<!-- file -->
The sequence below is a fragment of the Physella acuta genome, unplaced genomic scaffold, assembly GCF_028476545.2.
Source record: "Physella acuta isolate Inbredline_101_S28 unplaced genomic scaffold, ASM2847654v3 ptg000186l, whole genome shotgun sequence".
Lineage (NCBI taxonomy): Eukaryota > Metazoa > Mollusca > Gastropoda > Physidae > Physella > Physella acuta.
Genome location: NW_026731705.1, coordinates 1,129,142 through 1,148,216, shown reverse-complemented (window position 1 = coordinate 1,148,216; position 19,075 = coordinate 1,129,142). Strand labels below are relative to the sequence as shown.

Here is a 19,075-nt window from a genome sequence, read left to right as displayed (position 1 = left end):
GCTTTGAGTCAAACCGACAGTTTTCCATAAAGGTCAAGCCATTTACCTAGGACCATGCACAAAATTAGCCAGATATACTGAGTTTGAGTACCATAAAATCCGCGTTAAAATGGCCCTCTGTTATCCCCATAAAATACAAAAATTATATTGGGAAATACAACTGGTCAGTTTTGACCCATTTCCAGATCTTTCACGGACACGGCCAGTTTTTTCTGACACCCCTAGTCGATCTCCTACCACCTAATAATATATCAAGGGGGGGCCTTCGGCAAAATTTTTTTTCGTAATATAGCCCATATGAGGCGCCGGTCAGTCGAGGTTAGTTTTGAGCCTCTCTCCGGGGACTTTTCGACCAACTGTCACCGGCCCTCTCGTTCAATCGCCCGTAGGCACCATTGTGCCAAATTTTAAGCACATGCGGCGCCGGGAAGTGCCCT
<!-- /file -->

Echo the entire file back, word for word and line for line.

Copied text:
The sequence below is a fragment of the Physella acuta genome, unplaced genomic scaffold, assembly GCF_028476545.2.
Source record: "Physella acuta isolate Inbredline_101_S28 unplaced genomic scaffold, ASM2847654v3 ptg000186l, whole genome shotgun sequence".
Lineage (NCBI taxonomy): Eukaryota > Metazoa > Mollusca > Gastropoda > Physidae > Physella > Physella acuta.
Genome location: NW_026731705.1, coordinates 1,129,142 through 1,148,216, shown reverse-complemented (window position 1 = coordinate 1,148,216; position 19,075 = coordinate 1,129,142). Strand labels below are relative to the sequence as shown.

Here is a 19,075-nt window from a genome sequence, read left to right as displayed (position 1 = left end):
GCTTTGAGTCAAACCGACAGTTTTCCATAAAGGTCAAGCCATTTACCTAGGACCATGCACAAAATTAGCCAGATATACTGAGTTTGAGTACCATAAAATCCGCGTTAAAATGGCCCTCTGTTATCCCCATAAAATACAAAAATTATATTGGGAAATACAACTGGTCAGTTTTGACCCATTTCCAGATCTTTCACGGACACGGCCAGTTTTTTCTGACACCCCTAGTCGATCTCCTACCACCTAATAATATATCAAGGGGGGGCCTTCGGCAAAATTTTTTTTCGTAATATAGCCCATATGAGGCGCCGGTCAGTCGAGGTTAGTTTTGAGCCTCTCTCCGGGGACTTTTCGACCAACTGTCACCGGCCCTCTCGTTCAATCGCCCGTAGGCACCATTGTGCCAAATTTTAAGCACATGCGGCGCCGGGAAGTGCCCT